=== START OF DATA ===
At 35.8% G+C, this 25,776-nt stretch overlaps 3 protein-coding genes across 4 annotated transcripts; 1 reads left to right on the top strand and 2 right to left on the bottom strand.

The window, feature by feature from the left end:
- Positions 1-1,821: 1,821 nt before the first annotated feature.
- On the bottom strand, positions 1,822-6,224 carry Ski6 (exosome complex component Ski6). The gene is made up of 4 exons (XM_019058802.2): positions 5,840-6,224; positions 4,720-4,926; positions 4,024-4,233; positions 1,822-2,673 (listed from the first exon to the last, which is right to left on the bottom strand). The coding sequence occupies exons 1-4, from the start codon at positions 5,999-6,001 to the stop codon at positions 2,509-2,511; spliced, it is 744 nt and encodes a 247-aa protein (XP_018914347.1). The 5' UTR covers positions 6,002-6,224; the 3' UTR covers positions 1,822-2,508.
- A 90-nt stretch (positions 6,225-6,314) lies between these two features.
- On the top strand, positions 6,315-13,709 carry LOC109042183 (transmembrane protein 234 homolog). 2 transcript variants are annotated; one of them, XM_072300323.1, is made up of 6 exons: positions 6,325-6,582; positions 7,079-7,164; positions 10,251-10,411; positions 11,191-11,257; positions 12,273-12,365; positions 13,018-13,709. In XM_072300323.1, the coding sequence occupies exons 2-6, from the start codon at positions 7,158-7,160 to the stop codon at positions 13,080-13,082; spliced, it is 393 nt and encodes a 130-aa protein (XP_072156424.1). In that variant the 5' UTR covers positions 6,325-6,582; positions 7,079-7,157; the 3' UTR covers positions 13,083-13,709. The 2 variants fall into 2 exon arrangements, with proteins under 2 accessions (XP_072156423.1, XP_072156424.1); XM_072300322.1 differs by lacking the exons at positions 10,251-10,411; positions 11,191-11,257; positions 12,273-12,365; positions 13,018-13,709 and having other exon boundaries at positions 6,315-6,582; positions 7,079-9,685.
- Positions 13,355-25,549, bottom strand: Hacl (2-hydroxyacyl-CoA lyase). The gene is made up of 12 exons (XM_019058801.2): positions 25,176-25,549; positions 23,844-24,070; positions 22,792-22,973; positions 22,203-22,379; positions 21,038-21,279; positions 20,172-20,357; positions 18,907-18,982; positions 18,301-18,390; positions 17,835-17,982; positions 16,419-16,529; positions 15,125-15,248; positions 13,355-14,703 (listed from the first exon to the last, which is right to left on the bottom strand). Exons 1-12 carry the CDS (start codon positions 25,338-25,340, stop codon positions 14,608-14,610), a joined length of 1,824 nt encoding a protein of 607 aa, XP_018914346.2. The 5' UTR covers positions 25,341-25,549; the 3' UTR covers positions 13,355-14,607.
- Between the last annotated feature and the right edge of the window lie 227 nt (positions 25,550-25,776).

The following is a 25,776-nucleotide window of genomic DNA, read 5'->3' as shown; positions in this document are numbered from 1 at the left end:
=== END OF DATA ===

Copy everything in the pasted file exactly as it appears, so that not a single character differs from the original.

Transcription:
At 35.8% G+C, this 25,776-nt stretch overlaps 3 protein-coding genes across 4 annotated transcripts; 1 reads left to right on the top strand and 2 right to left on the bottom strand.

The window, feature by feature from the left end:
- Positions 1-1,821: 1,821 nt before the first annotated feature.
- On the bottom strand, positions 1,822-6,224 carry Ski6 (exosome complex component Ski6). The gene is made up of 4 exons (XM_019058802.2): positions 5,840-6,224; positions 4,720-4,926; positions 4,024-4,233; positions 1,822-2,673 (listed from the first exon to the last, which is right to left on the bottom strand). The coding sequence occupies exons 1-4, from the start codon at positions 5,999-6,001 to the stop codon at positions 2,509-2,511; spliced, it is 744 nt and encodes a 247-aa protein (XP_018914347.1). The 5' UTR covers positions 6,002-6,224; the 3' UTR covers positions 1,822-2,508.
- A 90-nt stretch (positions 6,225-6,314) lies between these two features.
- On the top strand, positions 6,315-13,709 carry LOC109042183 (transmembrane protein 234 homolog). 2 transcript variants are annotated; one of them, XM_072300323.1, is made up of 6 exons: positions 6,325-6,582; positions 7,079-7,164; positions 10,251-10,411; positions 11,191-11,257; positions 12,273-12,365; positions 13,018-13,709. In XM_072300323.1, the coding sequence occupies exons 2-6, from the start codon at positions 7,158-7,160 to the stop codon at positions 13,080-13,082; spliced, it is 393 nt and encodes a 130-aa protein (XP_072156424.1). In that variant the 5' UTR covers positions 6,325-6,582; positions 7,079-7,157; the 3' UTR covers positions 13,083-13,709. The 2 variants fall into 2 exon arrangements, with proteins under 2 accessions (XP_072156423.1, XP_072156424.1); XM_072300322.1 differs by lacking the exons at positions 10,251-10,411; positions 11,191-11,257; positions 12,273-12,365; positions 13,018-13,709 and having other exon boundaries at positions 6,315-6,582; positions 7,079-9,685.
- Positions 13,355-25,549, bottom strand: Hacl (2-hydroxyacyl-CoA lyase). The gene is made up of 12 exons (XM_019058801.2): positions 25,176-25,549; positions 23,844-24,070; positions 22,792-22,973; positions 22,203-22,379; positions 21,038-21,279; positions 20,172-20,357; positions 18,907-18,982; positions 18,301-18,390; positions 17,835-17,982; positions 16,419-16,529; positions 15,125-15,248; positions 13,355-14,703 (listed from the first exon to the last, which is right to left on the bottom strand). Exons 1-12 carry the CDS (start codon positions 25,338-25,340, stop codon positions 14,608-14,610), a joined length of 1,824 nt encoding a protein of 607 aa, XP_018914346.2. The 5' UTR covers positions 25,341-25,549; the 3' UTR covers positions 13,355-14,607.
- Between the last annotated feature and the right edge of the window lie 227 nt (positions 25,550-25,776).

The following is a 25,776-nucleotide window of genomic DNA, read 5'->3' as shown; positions in this document are numbered from 1 at the left end: